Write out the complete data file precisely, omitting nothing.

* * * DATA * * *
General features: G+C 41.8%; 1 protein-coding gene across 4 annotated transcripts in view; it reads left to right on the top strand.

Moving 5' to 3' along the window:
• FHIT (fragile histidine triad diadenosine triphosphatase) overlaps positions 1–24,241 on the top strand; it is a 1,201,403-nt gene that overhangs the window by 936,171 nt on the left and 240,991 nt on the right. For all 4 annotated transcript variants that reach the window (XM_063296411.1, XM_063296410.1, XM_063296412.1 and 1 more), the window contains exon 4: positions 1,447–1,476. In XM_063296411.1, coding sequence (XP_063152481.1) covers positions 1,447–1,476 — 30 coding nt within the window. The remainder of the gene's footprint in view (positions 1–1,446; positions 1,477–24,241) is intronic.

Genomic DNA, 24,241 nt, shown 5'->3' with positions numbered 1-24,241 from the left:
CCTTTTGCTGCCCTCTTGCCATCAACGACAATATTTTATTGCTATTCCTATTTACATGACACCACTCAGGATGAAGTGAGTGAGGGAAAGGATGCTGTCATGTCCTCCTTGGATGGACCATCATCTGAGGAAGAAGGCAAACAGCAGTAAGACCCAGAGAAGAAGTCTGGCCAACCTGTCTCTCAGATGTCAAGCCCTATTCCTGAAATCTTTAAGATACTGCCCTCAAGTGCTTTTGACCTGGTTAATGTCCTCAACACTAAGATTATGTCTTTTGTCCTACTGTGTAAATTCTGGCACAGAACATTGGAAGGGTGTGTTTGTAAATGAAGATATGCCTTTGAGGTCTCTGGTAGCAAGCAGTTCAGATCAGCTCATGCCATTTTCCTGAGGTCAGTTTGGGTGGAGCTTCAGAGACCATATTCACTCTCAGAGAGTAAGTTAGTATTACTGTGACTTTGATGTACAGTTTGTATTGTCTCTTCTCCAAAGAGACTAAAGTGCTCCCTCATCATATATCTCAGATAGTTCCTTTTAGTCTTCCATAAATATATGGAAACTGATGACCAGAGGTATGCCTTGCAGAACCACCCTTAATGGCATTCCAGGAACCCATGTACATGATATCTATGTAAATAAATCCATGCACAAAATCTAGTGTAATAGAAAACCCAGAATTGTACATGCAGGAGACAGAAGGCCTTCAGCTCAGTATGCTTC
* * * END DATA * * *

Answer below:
General features: G+C 41.8%; 1 protein-coding gene across 4 annotated transcripts in view; it reads left to right on the top strand.

Moving 5' to 3' along the window:
• FHIT (fragile histidine triad diadenosine triphosphatase) overlaps positions 1–24,241 on the top strand; it is a 1,201,403-nt gene that overhangs the window by 936,171 nt on the left and 240,991 nt on the right. For all 4 annotated transcript variants that reach the window (XM_063296411.1, XM_063296410.1, XM_063296412.1 and 1 more), the window contains exon 4: positions 1,447–1,476. In XM_063296411.1, coding sequence (XP_063152481.1) covers positions 1,447–1,476 — 30 coding nt within the window. The remainder of the gene's footprint in view (positions 1–1,446; positions 1,477–24,241) is intronic.

Genomic DNA, 24,241 nt, shown 5'->3' with positions numbered 1-24,241 from the left:
CCTTTTGCTGCCCTCTTGCCATCAACGACAATATTTTATTGCTATTCCTATTTACATGACACCACTCAGGATGAAGTGAGTGAGGGAAAGGATGCTGTCATGTCCTCCTTGGATGGACCATCATCTGAGGAAGAAGGCAAACAGCAGTAAGACCCAGAGAAGAAGTCTGGCCAACCTGTCTCTCAGATGTCAAGCCCTATTCCTGAAATCTTTAAGATACTGCCCTCAAGTGCTTTTGACCTGGTTAATGTCCTCAACACTAAGATTATGTCTTTTGTCCTACTGTGTAAATTCTGGCACAGAACATTGGAAGGGTGTGTTTGTAAATGAAGATATGCCTTTGAGGTCTCTGGTAGCAAGCAGTTCAGATCAGCTCATGCCATTTTCCTGAGGTCAGTTTGGGTGGAGCTTCAGAGACCATATTCACTCTCAGAGAGTAAGTTAGTATTACTGTGACTTTGATGTACAGTTTGTATTGTCTCTTCTCCAAAGAGACTAAAGTGCTCCCTCATCATATATCTCAGATAGTTCCTTTTAGTCTTCCATAAATATATGGAAACTGATGACCAGAGGTATGCCTTGCAGAACCACCCTTAATGGCATTCCAGGAACCCATGTACATGATATCTATGTAAATAAATCCATGCACAAAATCTAGTGTAATAGAAAACCCAGAATTGTACATGCAGGAGACAGAAGGCCTTCAGCTCAGTATGCTTC